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Medical Negligence Solicitor Michelle Woolls discusses patient care standards

I read with interest in the news that the Royal College of Physicians and the Royal College of Nursing have issued a joint statement emphasising that daily ward rounds are essential for patient safety and care.
In the joint press release, they state:
"A ward round is the key vehicle for coordinating care for every hospital inpatient; the information gained and shared is crucial to the on-going care of the patient. Restoring the ward round is essential for patient safety and for being able to deliver safe, effective patient care. Ward rounds are also critical to developing a rapport and building trust with patients."
It is recommended that Consultants team up with one Nurse on the ward and visit each patient every morning. It goes on to suggest that they spend at least 15 minutes with new patients and between 5 and 10 minutes with existing patients that they have seen before.
To me, this seems obvious. Did it really need to be formally expressed in a statement? It seems so.
I act for several victims of Medical Negligence who complain to me that throughout their hospital admission, they were rarely, if ever, seen by a Consultant. Examples include:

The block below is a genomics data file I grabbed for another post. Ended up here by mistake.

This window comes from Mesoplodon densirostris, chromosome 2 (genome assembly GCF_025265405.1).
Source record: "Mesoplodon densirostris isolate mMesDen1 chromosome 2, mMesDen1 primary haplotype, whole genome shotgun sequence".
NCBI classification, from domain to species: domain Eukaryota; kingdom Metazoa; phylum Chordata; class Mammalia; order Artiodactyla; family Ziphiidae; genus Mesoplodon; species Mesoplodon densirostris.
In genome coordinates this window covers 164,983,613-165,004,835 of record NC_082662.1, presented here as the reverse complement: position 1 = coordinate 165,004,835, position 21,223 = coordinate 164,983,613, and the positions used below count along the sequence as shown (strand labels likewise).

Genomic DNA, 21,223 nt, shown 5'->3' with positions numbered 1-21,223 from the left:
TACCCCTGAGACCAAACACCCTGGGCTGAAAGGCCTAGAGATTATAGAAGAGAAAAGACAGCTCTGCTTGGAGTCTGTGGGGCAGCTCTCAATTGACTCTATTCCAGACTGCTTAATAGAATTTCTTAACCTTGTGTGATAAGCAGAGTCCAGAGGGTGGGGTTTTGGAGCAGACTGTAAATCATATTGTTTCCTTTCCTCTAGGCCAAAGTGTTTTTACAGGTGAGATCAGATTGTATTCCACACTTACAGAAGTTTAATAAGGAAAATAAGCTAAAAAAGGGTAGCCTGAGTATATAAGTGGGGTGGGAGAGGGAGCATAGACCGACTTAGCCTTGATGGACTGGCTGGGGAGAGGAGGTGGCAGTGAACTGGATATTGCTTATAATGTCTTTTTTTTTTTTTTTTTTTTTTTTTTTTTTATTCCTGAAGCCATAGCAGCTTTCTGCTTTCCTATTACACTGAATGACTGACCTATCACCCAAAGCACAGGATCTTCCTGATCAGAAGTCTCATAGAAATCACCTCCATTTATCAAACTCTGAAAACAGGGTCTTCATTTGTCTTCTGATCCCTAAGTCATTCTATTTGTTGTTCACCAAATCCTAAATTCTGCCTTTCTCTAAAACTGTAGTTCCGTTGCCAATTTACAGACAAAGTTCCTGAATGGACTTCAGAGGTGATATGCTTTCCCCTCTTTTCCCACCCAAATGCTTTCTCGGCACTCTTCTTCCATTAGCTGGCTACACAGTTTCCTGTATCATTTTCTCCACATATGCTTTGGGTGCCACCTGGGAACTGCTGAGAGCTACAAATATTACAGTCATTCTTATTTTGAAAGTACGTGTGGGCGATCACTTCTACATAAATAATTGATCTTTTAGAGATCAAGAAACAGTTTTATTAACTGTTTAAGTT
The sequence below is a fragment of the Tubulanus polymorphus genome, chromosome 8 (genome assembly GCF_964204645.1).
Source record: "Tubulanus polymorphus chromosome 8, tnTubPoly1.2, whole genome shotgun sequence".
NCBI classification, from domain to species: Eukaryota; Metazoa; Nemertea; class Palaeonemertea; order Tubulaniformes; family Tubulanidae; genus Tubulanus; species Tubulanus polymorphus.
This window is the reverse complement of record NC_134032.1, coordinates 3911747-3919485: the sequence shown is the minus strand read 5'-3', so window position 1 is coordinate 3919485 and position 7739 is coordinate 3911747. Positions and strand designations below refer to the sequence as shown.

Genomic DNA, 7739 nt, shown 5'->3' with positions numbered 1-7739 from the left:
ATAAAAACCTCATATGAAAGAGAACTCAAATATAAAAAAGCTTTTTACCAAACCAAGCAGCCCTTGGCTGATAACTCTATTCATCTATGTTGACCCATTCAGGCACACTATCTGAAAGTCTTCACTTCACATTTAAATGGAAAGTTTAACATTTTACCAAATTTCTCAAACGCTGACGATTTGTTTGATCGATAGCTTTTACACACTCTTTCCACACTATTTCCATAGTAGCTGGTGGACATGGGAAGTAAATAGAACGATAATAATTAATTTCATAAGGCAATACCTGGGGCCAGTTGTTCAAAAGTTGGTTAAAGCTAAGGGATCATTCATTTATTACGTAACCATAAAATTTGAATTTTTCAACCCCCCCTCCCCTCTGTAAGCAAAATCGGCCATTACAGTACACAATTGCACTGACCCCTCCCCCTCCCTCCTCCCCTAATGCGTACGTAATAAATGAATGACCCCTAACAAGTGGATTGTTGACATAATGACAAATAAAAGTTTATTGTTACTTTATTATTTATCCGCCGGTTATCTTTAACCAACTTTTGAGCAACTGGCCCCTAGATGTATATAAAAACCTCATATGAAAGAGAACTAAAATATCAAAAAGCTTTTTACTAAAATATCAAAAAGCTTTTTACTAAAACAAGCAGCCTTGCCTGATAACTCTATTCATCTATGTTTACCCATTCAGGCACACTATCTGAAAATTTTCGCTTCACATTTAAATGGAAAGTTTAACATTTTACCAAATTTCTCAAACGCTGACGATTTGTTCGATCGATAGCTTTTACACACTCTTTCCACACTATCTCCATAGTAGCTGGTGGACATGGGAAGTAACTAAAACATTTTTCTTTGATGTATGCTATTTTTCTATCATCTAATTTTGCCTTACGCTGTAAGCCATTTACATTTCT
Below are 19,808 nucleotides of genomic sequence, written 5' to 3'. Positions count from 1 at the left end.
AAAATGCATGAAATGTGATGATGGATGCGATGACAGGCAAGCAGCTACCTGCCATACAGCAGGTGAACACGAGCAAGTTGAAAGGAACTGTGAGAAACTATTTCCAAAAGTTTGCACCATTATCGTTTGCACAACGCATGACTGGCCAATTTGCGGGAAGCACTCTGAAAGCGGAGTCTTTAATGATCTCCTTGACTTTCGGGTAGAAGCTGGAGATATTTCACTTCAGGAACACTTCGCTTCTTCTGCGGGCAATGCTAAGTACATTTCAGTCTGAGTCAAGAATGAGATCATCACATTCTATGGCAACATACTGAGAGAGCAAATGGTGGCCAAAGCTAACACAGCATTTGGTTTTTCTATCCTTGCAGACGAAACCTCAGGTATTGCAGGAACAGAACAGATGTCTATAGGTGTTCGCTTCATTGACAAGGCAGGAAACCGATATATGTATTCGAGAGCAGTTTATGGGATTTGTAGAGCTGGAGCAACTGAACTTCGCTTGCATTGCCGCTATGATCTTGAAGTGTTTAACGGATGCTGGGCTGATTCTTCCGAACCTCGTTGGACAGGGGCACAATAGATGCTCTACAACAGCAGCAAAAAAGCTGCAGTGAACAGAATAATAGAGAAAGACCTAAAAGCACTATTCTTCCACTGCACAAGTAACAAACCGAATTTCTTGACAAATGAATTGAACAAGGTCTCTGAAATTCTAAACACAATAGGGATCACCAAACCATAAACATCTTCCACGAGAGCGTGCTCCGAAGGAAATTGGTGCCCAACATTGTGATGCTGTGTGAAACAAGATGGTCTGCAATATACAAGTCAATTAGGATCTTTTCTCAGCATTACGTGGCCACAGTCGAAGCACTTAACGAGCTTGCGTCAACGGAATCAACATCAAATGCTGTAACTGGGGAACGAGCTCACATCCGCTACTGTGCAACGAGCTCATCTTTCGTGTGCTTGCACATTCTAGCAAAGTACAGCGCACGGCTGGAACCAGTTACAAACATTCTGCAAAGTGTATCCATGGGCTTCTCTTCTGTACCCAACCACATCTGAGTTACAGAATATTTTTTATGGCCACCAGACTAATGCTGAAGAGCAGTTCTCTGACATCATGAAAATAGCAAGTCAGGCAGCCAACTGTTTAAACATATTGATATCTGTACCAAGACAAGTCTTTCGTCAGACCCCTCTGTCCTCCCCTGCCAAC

•  A client who was admitted to hospital with a severe headache of sudden onset. She was vomiting and suffering from sensitivity to light. She was not reviewed by a Consultant prior to being discharged with a diagnosis of Swine Flu. Two days later, she collapsed having suffered from a secondary bleed as a result of a Brain Haemorrhage.
•  A client (admitted over the Christmas period) who was reviewed by whichever Doctor happened to be on duty at the time. She was discharged with a diagnosis of muscular back pain. It was later found that she had a Spinal Tumour which would have been discovered during her first admission had her x-ray been reviewed by a Consultant of the correct speciality.
•  Several clients who have been discharged from hospital with no further treatment recommended, despite the fact that they have suffered from various undiagnosed fractures which could have been spotted had the x-ray been reviewed by a Consultant.
I could go on.
Whilst we all appreciate that medical professionals must often work with limited time and resources, it is disappointing that this fundamental aspect of patient care is not being adhered to. We can only hope that the recommendations in this joint statement are implemented as a priority. 

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